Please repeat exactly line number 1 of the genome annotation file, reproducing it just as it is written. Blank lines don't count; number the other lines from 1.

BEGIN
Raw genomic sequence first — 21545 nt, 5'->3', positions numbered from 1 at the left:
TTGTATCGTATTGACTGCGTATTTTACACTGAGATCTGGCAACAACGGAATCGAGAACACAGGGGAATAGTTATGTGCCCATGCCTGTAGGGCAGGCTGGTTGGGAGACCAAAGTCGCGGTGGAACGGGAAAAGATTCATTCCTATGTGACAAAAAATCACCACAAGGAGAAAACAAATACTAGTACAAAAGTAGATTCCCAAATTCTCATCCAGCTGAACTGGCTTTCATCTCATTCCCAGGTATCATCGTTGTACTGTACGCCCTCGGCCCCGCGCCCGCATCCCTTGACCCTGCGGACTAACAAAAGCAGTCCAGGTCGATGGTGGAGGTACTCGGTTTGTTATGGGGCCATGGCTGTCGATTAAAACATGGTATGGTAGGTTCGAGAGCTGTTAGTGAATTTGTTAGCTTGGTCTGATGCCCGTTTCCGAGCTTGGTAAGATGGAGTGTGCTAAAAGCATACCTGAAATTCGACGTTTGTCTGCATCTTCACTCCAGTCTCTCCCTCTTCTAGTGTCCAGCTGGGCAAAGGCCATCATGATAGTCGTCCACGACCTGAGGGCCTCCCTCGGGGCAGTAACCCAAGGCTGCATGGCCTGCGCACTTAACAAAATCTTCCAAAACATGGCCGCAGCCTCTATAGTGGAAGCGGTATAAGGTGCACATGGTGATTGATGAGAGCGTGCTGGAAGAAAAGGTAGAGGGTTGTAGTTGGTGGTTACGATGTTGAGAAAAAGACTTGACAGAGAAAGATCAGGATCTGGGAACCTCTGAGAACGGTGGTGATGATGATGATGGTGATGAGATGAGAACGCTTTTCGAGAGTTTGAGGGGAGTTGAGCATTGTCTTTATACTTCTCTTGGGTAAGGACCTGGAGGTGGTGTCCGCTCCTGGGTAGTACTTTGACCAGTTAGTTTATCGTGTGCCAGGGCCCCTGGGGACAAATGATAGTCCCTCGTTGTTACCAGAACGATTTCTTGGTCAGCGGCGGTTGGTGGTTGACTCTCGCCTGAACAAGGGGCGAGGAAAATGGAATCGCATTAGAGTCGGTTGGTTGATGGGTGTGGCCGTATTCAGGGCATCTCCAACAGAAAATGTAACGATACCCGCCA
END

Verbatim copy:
Raw genomic sequence first — 21545 nt, 5'->3', positions numbered from 1 at the left: